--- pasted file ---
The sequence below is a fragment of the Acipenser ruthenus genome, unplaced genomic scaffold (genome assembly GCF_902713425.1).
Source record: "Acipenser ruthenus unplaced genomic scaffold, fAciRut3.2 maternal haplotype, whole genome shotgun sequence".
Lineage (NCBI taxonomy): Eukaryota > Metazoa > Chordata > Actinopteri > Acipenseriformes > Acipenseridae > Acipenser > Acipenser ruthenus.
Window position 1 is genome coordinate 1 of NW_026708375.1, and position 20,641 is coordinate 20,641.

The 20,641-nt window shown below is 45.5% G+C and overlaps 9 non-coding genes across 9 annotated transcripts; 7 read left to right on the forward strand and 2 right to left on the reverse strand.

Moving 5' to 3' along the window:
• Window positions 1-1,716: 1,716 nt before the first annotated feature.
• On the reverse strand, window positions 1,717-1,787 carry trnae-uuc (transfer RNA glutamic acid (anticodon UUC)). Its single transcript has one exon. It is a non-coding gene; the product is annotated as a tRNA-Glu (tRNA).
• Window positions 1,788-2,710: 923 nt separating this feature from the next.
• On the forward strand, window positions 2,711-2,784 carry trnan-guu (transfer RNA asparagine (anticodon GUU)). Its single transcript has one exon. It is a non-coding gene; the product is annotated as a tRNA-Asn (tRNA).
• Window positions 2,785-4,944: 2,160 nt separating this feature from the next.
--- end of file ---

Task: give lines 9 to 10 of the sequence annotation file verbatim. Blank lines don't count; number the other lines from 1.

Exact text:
• Window positions 1,788-2,710: 923 nt separating this feature from the next.
• On the forward strand, window positions 2,711-2,784 carry trnan-guu (transfer RNA asparagine (anticodon GUU)). Its single transcript has one exon. It is a non-coding gene; the product is annotated as a tRNA-Asn (tRNA).